A New Jersey appeals court has ruled that a former high school student can sue the district and its officials for allegedly failing to insulate her from a schoolmate whose father stalked and sexually abused her before her freshman year.
A two-judge Appellate Division panel on Oct. 24, in an unpublished opinion, said a trial judge erred in dismissing on summary judgment the complaints filed by the former student—identified only by the fictitious name of “Carolyn”—and her parents against the Pine Hill Board of Education and two of its officials, Doug Endee and Patricia Israel.
Appellate Division Judges Clarkson Fisher Jr. and Douglas Fasciale said a jury should decide whether those defendants should be held liable for any emotional harm, including post-traumatic stress disorder, Carolyn may have sustained during her years in high school, even though the sexual abuse and stalking occurred before her freshman year.
“Carolyn’s allegations that her [harm] was caused or further aggravated by the school-related events suffices to defeat summary judgment,” the court said.
The events leading to the lawsuit began in January 2009, when “Donald,” the father of Carolyn’s friend “Arlene,” sexually abused Carolyn when she was 13, according to the court. Donald was arrested, and eventually pleaded guilty, but stalked her by repeatedly driving by her house, the ruling said.
In the fall of 2009, as Carolyn and Arlene were entering high school, district officials held a meeting with Carolyn’s mother to discuss the situation and to inform her that Donald may, occasionally, be on school grounds, according to the court. The district is located in Camden County.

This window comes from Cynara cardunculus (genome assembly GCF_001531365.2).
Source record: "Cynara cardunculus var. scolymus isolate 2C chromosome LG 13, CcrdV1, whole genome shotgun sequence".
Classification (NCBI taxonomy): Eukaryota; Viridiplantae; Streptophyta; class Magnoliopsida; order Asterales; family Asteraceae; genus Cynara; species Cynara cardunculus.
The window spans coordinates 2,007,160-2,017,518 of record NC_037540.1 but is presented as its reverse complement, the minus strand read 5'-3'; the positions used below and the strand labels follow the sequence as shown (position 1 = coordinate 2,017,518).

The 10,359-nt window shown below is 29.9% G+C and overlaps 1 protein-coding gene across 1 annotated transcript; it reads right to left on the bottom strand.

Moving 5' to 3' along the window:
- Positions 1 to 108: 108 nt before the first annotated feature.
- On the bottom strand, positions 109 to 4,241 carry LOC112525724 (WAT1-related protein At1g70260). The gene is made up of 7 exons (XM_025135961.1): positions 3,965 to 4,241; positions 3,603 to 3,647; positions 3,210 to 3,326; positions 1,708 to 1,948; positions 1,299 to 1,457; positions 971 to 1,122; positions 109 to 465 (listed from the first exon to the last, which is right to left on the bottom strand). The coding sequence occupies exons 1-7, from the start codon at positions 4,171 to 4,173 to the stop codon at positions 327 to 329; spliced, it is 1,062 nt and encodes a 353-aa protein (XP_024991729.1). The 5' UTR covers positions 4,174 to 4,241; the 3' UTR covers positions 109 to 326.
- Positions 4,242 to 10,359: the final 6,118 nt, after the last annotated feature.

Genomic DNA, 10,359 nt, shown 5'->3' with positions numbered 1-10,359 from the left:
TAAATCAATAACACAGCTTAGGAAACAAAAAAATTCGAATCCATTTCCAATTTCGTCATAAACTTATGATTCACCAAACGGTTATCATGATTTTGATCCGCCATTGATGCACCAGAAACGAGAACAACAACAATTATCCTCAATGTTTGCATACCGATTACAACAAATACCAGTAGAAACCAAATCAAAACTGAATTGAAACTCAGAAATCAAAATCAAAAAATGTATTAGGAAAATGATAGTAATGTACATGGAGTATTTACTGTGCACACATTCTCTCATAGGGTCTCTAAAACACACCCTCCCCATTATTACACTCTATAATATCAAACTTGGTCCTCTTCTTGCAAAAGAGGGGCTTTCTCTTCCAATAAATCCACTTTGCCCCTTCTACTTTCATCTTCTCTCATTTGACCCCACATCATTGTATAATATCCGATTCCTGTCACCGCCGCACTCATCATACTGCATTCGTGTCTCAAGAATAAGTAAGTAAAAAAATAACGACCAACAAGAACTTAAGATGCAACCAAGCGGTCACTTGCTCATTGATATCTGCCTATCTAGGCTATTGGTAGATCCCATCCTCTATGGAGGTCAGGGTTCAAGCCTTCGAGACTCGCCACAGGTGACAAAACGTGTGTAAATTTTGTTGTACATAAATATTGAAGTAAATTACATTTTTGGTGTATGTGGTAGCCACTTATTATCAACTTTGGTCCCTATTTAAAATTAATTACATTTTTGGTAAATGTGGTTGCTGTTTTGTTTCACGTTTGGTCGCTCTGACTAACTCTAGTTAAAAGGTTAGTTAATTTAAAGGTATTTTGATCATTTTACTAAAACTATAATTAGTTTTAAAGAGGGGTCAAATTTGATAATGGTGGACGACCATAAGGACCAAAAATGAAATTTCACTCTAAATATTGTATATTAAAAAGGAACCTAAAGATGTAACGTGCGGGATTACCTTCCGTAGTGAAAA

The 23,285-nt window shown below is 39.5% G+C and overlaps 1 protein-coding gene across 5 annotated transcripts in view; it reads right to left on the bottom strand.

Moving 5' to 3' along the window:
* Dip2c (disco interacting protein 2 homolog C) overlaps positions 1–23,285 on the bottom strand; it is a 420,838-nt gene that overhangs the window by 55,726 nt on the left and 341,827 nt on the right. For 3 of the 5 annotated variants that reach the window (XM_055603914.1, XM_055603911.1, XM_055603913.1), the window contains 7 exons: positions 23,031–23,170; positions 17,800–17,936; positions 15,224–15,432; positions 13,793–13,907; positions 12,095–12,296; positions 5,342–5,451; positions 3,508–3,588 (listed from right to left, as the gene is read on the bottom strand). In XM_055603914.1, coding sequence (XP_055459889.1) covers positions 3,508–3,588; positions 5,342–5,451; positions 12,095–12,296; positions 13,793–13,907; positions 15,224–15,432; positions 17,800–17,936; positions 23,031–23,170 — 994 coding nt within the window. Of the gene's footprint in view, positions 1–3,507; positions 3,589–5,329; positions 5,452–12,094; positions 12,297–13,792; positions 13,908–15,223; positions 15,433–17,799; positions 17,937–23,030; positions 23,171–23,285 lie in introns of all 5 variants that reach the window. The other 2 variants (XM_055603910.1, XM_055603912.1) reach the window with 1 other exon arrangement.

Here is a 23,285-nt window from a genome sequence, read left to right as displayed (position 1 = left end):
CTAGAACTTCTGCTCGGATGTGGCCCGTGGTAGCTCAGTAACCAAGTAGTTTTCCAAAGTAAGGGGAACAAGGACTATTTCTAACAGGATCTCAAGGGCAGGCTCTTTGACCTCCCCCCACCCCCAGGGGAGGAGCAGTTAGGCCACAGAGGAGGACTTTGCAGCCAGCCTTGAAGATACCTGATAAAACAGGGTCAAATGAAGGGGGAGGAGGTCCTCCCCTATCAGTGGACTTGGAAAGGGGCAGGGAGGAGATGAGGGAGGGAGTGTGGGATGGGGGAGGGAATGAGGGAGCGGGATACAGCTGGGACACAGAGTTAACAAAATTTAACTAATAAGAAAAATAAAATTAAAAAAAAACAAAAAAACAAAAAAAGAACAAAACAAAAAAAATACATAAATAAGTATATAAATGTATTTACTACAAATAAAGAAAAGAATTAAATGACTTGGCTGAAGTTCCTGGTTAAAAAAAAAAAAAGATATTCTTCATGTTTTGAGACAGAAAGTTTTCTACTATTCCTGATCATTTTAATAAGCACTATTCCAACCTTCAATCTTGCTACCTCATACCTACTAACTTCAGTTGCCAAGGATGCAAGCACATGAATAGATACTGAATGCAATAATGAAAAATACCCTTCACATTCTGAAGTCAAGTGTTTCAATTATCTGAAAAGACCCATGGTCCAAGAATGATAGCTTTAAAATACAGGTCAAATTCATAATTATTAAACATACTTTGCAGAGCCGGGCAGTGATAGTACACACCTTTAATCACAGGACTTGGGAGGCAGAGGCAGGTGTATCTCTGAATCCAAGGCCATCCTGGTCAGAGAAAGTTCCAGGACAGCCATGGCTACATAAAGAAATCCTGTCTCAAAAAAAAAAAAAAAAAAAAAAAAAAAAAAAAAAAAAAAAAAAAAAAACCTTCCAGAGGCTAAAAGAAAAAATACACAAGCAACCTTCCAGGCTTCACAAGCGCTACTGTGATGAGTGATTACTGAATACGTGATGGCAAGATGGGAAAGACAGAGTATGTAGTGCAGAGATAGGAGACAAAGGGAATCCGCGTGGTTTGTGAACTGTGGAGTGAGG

Despite concerns raised by Carolyn’s mother, Carolyn and Arlene were placed in the same homeroom and assigned lockers close to each other, the suit claims. The relationship between the two girls was bad, leading to fights and harassment of Carolyn by Arlene, it claims.
During her time in high school and afterward, Carolyn said she suffered from suicidal thoughts, anxiety, PTSD, apathy, depression and an inability concentrate, among other conditions. Carolyn filed her lawsuit after she turned 18.
In its motion for summary judgment, the district said it should not be held liable for damages caused by Donald before Carolyn entered high school.
The appeals court disagreed.
“In short, rather than attempt to insulate Carolyn from the sequelae of her abuser’s conduct, the allegations—if true—suggested the school district went out of its way to permit an already troublesome situation to fester and devolve,” the appeals court said.
“[W]hen the problem repeatedly manifested, it has been alleged that the school-district officials continued to fail her,” the judges said.
One of Carolyn’s attorneys, Samuel Reich, issued a brief statement. “We are very pleased with the decision. Bullying is a serious issue that needs to be addressed. Our client is happy that she will get her day in court,” said Reich, of Philadelphia’s Laffey, Bucci & Kent.
The district’s attorney, Cherylee Melcher of Hill Wallack in Princeton, was not available for comment.